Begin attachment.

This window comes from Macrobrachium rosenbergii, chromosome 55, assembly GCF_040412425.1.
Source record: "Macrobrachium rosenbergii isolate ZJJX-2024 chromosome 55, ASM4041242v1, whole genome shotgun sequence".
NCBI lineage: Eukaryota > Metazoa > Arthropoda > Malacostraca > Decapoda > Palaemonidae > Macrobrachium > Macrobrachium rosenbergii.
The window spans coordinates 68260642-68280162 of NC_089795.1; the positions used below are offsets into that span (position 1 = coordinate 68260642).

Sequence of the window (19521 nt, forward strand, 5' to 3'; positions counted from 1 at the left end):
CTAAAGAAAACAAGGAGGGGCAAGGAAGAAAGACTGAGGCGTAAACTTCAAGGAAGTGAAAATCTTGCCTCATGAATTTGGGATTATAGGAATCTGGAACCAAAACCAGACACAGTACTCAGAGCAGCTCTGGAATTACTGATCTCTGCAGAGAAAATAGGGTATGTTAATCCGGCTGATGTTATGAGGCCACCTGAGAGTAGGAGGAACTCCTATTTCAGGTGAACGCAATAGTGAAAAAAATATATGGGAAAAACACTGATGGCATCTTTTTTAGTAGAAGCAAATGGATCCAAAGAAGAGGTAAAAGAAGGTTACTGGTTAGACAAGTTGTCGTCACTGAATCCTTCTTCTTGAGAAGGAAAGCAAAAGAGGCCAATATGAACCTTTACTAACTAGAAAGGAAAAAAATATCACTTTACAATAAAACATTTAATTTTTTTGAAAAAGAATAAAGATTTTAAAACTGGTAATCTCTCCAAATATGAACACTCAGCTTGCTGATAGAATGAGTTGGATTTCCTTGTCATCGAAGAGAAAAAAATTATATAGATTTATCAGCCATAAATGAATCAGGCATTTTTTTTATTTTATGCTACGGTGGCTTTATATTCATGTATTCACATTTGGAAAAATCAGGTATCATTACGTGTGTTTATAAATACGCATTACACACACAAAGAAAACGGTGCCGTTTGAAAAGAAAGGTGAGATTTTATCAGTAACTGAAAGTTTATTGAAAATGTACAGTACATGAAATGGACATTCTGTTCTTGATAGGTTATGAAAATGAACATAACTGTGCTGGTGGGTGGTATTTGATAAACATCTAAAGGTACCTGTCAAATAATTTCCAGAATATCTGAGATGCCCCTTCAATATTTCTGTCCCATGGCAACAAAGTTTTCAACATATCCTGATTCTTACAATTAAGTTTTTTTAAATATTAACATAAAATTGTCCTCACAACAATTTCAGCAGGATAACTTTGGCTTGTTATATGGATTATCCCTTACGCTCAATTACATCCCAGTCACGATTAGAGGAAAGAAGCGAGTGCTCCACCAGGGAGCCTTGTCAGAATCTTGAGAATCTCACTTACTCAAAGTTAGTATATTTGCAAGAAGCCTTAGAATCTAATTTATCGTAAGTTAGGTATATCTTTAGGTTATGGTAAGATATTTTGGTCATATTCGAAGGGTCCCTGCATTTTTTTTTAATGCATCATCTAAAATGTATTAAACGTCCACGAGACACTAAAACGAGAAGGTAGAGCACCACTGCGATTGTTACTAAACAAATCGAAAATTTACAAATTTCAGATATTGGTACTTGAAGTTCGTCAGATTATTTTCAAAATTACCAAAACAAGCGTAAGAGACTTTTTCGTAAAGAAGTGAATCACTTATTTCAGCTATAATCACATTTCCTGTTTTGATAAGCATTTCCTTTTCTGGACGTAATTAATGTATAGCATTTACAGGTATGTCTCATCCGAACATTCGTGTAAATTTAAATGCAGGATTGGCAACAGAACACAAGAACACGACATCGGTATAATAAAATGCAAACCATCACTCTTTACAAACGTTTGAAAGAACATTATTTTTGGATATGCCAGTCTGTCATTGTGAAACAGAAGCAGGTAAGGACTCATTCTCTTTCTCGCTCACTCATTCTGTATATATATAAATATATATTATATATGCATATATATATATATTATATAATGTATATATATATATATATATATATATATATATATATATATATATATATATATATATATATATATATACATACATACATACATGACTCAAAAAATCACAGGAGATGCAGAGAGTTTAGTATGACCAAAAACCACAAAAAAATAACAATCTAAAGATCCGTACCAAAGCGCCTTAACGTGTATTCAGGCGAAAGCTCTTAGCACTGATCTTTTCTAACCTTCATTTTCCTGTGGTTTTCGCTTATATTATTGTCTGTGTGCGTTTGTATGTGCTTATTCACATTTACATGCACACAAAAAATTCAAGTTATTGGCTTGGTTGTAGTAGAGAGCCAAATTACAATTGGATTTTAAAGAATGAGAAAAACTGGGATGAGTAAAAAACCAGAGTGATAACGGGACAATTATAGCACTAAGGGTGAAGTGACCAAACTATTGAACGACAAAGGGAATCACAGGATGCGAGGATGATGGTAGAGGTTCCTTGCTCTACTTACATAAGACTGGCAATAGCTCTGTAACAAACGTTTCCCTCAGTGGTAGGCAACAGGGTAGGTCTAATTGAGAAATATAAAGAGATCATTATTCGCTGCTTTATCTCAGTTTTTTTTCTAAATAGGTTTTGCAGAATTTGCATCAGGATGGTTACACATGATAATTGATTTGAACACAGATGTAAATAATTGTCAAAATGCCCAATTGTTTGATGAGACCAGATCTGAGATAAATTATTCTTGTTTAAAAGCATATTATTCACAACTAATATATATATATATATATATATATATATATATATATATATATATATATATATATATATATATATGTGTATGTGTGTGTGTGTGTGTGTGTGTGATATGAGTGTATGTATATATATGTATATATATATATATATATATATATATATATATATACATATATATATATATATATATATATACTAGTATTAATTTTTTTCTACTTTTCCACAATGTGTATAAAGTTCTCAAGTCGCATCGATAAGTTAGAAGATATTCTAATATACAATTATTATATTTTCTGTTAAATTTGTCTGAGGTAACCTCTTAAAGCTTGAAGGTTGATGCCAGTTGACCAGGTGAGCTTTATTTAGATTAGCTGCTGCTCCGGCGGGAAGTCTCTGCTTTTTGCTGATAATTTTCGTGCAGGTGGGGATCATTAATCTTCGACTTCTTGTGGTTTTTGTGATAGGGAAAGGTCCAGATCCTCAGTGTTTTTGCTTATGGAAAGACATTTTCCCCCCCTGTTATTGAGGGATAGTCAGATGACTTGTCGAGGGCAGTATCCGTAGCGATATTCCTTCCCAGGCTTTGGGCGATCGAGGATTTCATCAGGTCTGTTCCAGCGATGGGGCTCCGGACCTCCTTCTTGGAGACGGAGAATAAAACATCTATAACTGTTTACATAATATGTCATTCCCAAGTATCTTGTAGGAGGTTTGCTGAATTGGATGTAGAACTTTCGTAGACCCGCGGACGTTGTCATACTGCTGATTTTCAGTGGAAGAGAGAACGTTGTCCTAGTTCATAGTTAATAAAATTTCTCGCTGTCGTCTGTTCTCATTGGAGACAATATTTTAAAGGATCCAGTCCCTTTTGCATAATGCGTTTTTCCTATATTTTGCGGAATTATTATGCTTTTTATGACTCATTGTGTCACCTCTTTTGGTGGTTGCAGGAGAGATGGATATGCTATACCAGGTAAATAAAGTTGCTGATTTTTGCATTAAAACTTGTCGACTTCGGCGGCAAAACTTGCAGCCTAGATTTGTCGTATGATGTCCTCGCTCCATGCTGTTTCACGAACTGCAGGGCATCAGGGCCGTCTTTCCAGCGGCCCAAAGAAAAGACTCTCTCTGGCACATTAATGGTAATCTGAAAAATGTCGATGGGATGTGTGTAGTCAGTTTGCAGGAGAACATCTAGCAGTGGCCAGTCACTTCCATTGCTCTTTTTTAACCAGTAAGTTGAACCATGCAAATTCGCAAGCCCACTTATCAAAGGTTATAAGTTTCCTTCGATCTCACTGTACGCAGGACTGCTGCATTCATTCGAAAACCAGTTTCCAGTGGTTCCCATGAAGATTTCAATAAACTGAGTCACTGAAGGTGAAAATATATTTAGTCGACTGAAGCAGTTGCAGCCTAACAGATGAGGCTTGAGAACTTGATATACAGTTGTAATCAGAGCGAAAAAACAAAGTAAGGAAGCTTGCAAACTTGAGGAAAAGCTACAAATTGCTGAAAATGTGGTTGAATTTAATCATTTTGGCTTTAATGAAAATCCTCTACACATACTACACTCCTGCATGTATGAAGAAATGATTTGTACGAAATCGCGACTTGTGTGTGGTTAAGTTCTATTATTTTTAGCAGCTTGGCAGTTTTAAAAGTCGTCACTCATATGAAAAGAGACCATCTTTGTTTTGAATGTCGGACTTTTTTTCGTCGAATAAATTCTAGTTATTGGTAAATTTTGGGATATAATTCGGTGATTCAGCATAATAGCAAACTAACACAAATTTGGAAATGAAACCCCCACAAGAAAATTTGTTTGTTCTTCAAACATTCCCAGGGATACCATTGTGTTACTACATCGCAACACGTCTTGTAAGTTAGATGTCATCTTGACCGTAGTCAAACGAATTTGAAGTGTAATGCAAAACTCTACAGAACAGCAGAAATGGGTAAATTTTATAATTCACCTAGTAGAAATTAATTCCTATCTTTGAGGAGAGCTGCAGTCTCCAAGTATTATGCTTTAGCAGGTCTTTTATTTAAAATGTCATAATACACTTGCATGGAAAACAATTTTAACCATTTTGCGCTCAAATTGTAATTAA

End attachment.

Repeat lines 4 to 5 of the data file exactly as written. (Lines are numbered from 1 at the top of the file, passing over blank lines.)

The window spans coordinates 68260642-68280162 of NC_089795.1; the positions used below are offsets into that span (position 1 = coordinate 68260642).

Sequence of the window (19521 nt, forward strand, 5' to 3'; positions counted from 1 at the left end):